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Banks use interest rates as high as nine per cent to determine home loan serviceability


A LOW interest rate environment is simply the calm before the storm prompting lenders to drastically increase the interest rates used to determine whether customers can service their loans.

Interest rates as high as nine per cent more than double what many borrowers are now paying are being adopted by banks assessing the repayment capacity of borrowers once rates do rise.

But raising the bar on mortgage serviceability interest rates will make it harder for eager first homebuyers to get their foot on the property ladder.

Mortgage broking firm Otto Dargan said the financial regulator knows that low rates are the calm before the storm.

Every time rates have been low in the past Aussies have borrowed to the hilt and then when rates have gone back up theres been a surge in people missing their home loan repayments, he said.

Its hard to explain that to first home buyers in capital cities, they are locked out of home ownership because their bank is assessing their borrowing power using double the actual interest rate.

The financial regulator, the Australian Prudential and Regulation Authority, has revealed its crackdown on lending practices announced in December 2014 has resulted in lenders significantly shifting the interest rates used to work out if a borrower can cope with repayments should economic conditions change.

The new data released in the APRA Insight Issue used undisclosed hypothetical situations and then calculated what interest rates they would use to determine whether borrowers could meet their home loan repayments in a much higher interest rate environment.

For existing mortgage customers banks are basing ones ability to repay their loan using rates ranging anywhere from more than six per cent up to 9.2 per cent.

For new mortgage customers some lenders use rates higher than eight per cent.

Data from financial comparison website RateCity shows on a $300,000 30-year home loan the average variable rate is 4.66 per cent and the monthly repayments are $1549.

On the same loan for a three-year fixed period the average rate is 4.37 per cent and the monthly repayments are $1497.

The sites spokeswoman Sally Tindall says in the last 20 years the average standard variable rate is 7.11 per cent and using buffers of two to three cent (higher than rates around four per cent) is reasonable.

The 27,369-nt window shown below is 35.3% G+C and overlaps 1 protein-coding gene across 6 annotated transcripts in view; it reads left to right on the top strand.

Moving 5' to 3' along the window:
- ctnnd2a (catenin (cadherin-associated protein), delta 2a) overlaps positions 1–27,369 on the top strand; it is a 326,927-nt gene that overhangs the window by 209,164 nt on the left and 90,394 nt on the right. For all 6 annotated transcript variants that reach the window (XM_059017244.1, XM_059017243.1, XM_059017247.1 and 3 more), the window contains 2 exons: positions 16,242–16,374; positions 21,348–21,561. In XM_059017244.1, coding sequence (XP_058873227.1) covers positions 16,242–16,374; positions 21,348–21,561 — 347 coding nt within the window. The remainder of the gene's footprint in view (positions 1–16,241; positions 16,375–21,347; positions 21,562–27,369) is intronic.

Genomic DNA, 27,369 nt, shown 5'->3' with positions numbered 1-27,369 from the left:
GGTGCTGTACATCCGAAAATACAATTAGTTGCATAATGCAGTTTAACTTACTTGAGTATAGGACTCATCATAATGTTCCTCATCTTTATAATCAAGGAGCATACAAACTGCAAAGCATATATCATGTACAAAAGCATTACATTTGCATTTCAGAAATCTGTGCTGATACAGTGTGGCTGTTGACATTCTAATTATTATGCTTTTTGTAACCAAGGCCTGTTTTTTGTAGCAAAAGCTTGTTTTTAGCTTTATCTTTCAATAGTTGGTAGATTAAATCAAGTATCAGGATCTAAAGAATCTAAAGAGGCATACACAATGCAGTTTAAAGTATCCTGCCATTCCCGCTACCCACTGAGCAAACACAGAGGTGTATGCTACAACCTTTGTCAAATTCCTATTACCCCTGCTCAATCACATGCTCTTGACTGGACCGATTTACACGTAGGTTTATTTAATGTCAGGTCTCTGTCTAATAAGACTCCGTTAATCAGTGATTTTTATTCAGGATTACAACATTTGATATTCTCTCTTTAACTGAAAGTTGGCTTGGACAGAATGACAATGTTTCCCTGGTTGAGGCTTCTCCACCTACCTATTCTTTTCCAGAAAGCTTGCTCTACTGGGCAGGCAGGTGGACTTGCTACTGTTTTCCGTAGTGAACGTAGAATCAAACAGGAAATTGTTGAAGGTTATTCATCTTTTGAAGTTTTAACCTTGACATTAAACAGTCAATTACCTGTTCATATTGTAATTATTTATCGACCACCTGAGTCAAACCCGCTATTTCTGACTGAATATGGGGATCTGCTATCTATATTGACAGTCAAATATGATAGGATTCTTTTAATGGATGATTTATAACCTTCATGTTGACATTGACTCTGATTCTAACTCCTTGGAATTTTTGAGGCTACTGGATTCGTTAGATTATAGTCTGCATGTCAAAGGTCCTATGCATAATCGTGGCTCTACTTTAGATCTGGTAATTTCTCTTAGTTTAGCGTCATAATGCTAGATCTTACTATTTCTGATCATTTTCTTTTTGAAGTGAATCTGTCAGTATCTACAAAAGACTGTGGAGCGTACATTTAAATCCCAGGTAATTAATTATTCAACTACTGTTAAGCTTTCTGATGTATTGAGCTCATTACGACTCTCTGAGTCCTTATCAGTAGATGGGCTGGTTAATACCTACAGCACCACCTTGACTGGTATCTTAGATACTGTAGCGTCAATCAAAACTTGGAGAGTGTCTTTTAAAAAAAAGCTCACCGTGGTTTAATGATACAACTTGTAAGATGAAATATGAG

Raising the bar on mortgage approvals will make it harder for people to get their first home, she said.

But these moves are designed to limit the number of people living in mortgage stress and avoid seeing Australians being evicted from their homes should rates start to climb.

AMP chief economist Dr Shane Oliver said he expected the cash rate to fall by another 25 basis points this year to a record-low of 1.75 per cent.

Buffett defends berkshires big coke stake

WARREN Buffett has vigorously defended Berkshire Hathaway Inc’s large, longstanding investment in Coca-Cola Co, rejecting critics who say the company’s sugary drinks harm people’s health.

Speaking at Berkshires annual shareholder meeting in Nebraska on Saturday, Buffett said it seemed spurious to argue that calories from Coke alone were a significant factor in obesity levels.

Hedge fund manager William Ackman, among others, has said he would not own Coke stock.

But Buffett, 85, noted that he consumes about 700 calories of Coke a day, saying Im about one-quarter Coca-Cola, and that he had seen no evidence that switching to water and broccoli would make it easier for him to make it to age 100.

I elect to get my 2,600 or 2,700 calories a day from things that make me feel good when I eat them. Thats my sole test, he said.

I like fudge a lot. Peanut brittle. I am a very, very, very happy guy. Berkshire owns 400 million shares of Coke, about nine per cent of the company.

Berkshire Hathaway investors heading to Omaha this weekend for the company's annual meeting have enjoyed returns based on CEO Warren Buffett's decades-old rules when it comes to investing. Jeremy Miller collected letters Buffett wrote to his business partners in his new book, "Warren Buffett's Ground Rules." He discusses on Lunch Beak. Photo: Getty